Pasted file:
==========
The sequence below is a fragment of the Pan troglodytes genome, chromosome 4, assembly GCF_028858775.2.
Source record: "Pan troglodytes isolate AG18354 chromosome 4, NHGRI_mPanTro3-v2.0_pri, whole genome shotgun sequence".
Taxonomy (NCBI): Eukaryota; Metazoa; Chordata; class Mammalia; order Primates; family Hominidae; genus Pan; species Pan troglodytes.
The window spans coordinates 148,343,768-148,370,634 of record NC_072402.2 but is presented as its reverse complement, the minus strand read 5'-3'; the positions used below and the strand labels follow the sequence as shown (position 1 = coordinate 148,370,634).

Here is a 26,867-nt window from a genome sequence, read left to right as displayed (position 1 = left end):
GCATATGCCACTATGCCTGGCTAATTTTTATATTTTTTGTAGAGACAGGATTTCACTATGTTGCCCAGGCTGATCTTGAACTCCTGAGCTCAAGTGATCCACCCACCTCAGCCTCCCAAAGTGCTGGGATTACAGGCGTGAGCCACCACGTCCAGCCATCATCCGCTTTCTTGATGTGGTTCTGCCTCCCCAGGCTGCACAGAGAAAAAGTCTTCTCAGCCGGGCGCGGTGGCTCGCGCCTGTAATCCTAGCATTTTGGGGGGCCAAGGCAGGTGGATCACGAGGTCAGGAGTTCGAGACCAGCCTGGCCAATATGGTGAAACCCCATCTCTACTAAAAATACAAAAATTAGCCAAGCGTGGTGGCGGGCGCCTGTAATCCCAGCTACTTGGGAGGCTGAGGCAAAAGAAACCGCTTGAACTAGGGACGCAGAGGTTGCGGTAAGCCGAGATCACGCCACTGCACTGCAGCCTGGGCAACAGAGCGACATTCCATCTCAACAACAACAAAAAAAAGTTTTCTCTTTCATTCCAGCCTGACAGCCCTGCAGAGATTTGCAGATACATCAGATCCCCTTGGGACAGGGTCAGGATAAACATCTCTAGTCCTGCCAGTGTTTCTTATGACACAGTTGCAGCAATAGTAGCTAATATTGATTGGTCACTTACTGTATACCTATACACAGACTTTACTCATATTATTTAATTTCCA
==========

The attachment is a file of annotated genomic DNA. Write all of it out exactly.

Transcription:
The sequence below is a fragment of the Pan troglodytes genome, chromosome 4, assembly GCF_028858775.2.
Source record: "Pan troglodytes isolate AG18354 chromosome 4, NHGRI_mPanTro3-v2.0_pri, whole genome shotgun sequence".
Taxonomy (NCBI): Eukaryota; Metazoa; Chordata; class Mammalia; order Primates; family Hominidae; genus Pan; species Pan troglodytes.
The window spans coordinates 148,343,768-148,370,634 of record NC_072402.2 but is presented as its reverse complement, the minus strand read 5'-3'; the positions used below and the strand labels follow the sequence as shown (position 1 = coordinate 148,370,634).

Here is a 26,867-nt window from a genome sequence, read left to right as displayed (position 1 = left end):
GCATATGCCACTATGCCTGGCTAATTTTTATATTTTTTGTAGAGACAGGATTTCACTATGTTGCCCAGGCTGATCTTGAACTCCTGAGCTCAAGTGATCCACCCACCTCAGCCTCCCAAAGTGCTGGGATTACAGGCGTGAGCCACCACGTCCAGCCATCATCCGCTTTCTTGATGTGGTTCTGCCTCCCCAGGCTGCACAGAGAAAAAGTCTTCTCAGCCGGGCGCGGTGGCTCGCGCCTGTAATCCTAGCATTTTGGGGGGCCAAGGCAGGTGGATCACGAGGTCAGGAGTTCGAGACCAGCCTGGCCAATATGGTGAAACCCCATCTCTACTAAAAATACAAAAATTAGCCAAGCGTGGTGGCGGGCGCCTGTAATCCCAGCTACTTGGGAGGCTGAGGCAAAAGAAACCGCTTGAACTAGGGACGCAGAGGTTGCGGTAAGCCGAGATCACGCCACTGCACTGCAGCCTGGGCAACAGAGCGACATTCCATCTCAACAACAACAAAAAAAAGTTTTCTCTTTCATTCCAGCCTGACAGCCCTGCAGAGATTTGCAGATACATCAGATCCCCTTGGGACAGGGTCAGGATAAACATCTCTAGTCCTGCCAGTGTTTCTTATGACACAGTTGCAGCAATAGTAGCTAATATTGATTGGTCACTTACTGTATACCTATACACAGACTTTACTCATATTATTTAATTTCCA